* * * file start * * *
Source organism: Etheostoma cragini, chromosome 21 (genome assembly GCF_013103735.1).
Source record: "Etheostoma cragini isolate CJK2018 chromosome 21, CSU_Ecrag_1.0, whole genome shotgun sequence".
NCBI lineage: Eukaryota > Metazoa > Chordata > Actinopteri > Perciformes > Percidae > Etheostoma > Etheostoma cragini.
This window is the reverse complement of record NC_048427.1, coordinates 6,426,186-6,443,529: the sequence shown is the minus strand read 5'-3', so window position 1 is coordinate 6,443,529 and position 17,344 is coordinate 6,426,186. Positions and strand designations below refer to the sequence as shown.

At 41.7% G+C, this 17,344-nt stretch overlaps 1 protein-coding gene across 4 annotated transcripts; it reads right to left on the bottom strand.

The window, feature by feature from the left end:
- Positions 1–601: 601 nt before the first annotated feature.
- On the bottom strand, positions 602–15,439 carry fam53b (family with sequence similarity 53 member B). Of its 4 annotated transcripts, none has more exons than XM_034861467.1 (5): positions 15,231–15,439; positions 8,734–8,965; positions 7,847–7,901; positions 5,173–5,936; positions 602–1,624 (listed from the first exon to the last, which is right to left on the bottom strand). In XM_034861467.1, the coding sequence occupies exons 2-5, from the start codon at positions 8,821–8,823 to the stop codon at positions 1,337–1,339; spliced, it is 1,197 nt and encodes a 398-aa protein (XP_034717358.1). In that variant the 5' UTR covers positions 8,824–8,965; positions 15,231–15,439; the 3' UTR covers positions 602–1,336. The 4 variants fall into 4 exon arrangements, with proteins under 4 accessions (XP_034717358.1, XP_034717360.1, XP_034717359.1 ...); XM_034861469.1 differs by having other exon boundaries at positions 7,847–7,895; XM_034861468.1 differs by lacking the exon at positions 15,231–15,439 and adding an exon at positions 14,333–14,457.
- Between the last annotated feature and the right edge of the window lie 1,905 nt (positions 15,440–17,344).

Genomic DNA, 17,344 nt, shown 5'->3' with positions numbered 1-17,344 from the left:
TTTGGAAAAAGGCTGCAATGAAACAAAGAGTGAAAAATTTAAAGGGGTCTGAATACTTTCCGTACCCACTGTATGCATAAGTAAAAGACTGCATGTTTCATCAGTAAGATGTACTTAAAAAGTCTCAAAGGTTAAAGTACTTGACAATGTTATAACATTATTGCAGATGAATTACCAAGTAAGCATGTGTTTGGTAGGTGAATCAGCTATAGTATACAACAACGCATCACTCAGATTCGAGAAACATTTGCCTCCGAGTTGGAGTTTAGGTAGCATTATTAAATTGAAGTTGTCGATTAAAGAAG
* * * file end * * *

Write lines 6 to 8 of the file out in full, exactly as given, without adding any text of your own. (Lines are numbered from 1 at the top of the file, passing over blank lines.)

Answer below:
The window, feature by feature from the left end:
- Positions 1–601: 601 nt before the first annotated feature.
- On the bottom strand, positions 602–15,439 carry fam53b (family with sequence similarity 53 member B). Of its 4 annotated transcripts, none has more exons than XM_034861467.1 (5): positions 15,231–15,439; positions 8,734–8,965; positions 7,847–7,901; positions 5,173–5,936; positions 602–1,624 (listed from the first exon to the last, which is right to left on the bottom strand). In XM_034861467.1, the coding sequence occupies exons 2-5, from the start codon at positions 8,821–8,823 to the stop codon at positions 1,337–1,339; spliced, it is 1,197 nt and encodes a 398-aa protein (XP_034717358.1). In that variant the 5' UTR covers positions 8,824–8,965; positions 15,231–15,439; the 3' UTR covers positions 602–1,336. The 4 variants fall into 4 exon arrangements, with proteins under 4 accessions (XP_034717358.1, XP_034717360.1, XP_034717359.1 ...); XM_034861469.1 differs by having other exon boundaries at positions 7,847–7,895; XM_034861468.1 differs by lacking the exon at positions 15,231–15,439 and adding an exon at positions 14,333–14,457.